Try to consume 1.0 to 1.5 grams of protein for every kilogram of body weight. For a 200 pound man (90 kg) that means 90 grams to 135 grams of protein per day. This will provide enough amino acids for your bodies daily needs. Unfortunately eating more protein doesn’t mean it automatically turns into muscle. Unused protein will be broken down and utilized as a fuel source by the body.

Hopefully knowing a little bit more about each of the macronutrients and how they act in your body will help you to make informed decisions. If you have more questions around a healthy diet give us a call today!

Strength Training for Injury Prevention


“An ounce of prevention is worth a pound of cure.” -Benjamin Franklin

Life is unpredictable and sometimes in our sports, exercise, and daily life we come out of these unpredictable situations a little bit worse for the wear…

Some folks try to prevent these situations from happening through avoidance, but if you want to have a high quality of life I highly recommend you adopt a strength training program as your physical insurance program. This is certainly a much more proactive approach to mitigating physical injury than hoping for the best.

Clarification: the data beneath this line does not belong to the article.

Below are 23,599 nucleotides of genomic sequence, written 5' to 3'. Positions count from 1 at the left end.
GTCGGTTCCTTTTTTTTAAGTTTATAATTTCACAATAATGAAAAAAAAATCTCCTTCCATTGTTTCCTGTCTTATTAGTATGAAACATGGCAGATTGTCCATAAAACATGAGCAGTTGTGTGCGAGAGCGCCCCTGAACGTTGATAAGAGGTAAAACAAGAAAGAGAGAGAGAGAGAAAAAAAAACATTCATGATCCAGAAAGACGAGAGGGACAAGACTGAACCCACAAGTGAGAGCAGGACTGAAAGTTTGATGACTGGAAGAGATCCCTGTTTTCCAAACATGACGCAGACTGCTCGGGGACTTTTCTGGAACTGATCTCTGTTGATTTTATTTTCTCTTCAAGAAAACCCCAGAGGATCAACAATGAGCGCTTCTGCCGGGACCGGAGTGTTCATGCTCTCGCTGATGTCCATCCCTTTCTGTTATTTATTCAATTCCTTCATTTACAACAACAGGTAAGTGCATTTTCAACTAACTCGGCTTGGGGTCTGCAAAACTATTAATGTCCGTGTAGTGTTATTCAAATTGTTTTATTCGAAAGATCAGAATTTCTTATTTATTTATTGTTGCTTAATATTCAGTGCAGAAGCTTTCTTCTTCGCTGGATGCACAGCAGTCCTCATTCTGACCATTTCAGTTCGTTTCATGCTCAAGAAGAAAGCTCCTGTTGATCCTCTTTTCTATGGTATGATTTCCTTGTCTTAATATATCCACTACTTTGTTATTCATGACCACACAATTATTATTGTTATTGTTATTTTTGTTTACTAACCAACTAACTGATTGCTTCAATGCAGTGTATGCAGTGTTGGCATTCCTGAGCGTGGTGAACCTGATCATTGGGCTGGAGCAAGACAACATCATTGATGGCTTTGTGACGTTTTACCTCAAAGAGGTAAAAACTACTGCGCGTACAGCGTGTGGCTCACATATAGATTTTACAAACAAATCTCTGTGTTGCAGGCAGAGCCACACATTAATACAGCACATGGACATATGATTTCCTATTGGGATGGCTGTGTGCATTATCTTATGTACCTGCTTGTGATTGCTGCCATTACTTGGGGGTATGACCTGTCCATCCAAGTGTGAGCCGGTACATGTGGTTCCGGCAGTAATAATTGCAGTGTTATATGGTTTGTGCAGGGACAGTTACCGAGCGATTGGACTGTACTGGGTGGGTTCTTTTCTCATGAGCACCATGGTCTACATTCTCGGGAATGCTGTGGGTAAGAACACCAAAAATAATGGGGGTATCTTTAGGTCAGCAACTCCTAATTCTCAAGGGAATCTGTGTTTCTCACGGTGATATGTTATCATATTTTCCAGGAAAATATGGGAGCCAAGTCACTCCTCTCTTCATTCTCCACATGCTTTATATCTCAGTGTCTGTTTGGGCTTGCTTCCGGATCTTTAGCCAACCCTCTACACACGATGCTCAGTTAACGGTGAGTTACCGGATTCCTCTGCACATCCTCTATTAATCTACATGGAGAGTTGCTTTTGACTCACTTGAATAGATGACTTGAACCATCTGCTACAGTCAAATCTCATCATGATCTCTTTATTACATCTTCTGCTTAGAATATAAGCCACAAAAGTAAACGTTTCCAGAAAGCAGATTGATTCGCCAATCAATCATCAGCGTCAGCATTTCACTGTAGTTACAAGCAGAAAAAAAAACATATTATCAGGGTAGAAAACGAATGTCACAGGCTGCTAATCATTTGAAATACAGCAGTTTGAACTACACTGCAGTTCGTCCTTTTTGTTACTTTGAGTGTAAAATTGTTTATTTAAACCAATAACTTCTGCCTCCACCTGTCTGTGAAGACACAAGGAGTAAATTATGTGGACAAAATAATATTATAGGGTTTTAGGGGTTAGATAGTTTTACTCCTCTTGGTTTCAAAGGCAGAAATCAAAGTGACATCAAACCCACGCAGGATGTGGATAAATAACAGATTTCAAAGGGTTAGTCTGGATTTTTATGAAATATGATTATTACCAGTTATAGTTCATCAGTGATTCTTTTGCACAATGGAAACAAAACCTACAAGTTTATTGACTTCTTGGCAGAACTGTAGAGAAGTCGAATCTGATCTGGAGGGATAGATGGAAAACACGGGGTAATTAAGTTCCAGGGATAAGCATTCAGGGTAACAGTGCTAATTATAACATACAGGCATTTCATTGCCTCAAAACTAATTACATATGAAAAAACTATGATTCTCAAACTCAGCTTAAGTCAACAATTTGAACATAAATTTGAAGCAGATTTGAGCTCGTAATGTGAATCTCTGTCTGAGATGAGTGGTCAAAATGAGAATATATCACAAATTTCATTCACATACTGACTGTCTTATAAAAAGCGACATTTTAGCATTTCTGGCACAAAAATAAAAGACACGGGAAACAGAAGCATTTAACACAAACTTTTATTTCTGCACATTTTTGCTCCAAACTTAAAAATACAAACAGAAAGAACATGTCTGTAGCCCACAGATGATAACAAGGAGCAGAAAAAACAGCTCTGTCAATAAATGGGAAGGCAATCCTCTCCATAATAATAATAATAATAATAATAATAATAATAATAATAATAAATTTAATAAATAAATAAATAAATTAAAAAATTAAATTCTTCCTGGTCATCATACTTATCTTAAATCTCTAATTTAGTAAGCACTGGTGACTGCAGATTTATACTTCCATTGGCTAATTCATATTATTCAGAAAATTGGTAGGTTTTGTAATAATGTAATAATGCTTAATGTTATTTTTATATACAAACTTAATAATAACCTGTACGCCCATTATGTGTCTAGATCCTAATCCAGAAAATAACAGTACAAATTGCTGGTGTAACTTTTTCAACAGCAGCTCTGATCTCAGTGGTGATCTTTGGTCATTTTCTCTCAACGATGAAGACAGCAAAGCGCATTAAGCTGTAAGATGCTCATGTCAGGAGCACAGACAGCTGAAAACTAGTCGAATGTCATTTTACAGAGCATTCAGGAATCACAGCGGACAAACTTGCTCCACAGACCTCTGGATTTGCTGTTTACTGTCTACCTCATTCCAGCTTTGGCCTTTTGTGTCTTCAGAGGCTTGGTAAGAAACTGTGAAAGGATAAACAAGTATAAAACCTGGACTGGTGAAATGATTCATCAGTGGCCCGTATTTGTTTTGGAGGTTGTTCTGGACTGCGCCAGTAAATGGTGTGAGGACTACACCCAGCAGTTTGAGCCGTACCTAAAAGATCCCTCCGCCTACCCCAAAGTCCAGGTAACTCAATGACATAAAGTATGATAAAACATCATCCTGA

“If you train hard, you’ll not only be hard, you’ll be hard to beat.” -Herschel Walker

Or if you are an athlete like Robert Griffin III (pictured above) you may want to consider the risk factors of your sport. Robert, aka RG3, came into the NFL and was an instant phenom and fan favorite for his dazzling display of athleticism that was so uncommon in quarterbacks. His jukes, spins, and leaps were no match for the demands professional football places on an athlete and RG3 has spent most of what was once a promising career watching from the sideline, injured.

You see, despite his athleticism, RG3 has not trained in a way that reinforced a fundamental movement pattern. As we look at the series of pictures highlighting the windup before an explosive jump, We see a valgus knee fault where his knees cave in creating a very compromised position for the joints of his lower extremities. Even though not all injuries are preventable, by focusing more on proper technique and exercises that stabilized the knee joint rather than increasing strength and speed RG3 may have avoided some major injuries in his career.

“There are no shortcuts to any place worth going.” -Beverly Sills

So what should a workout look like?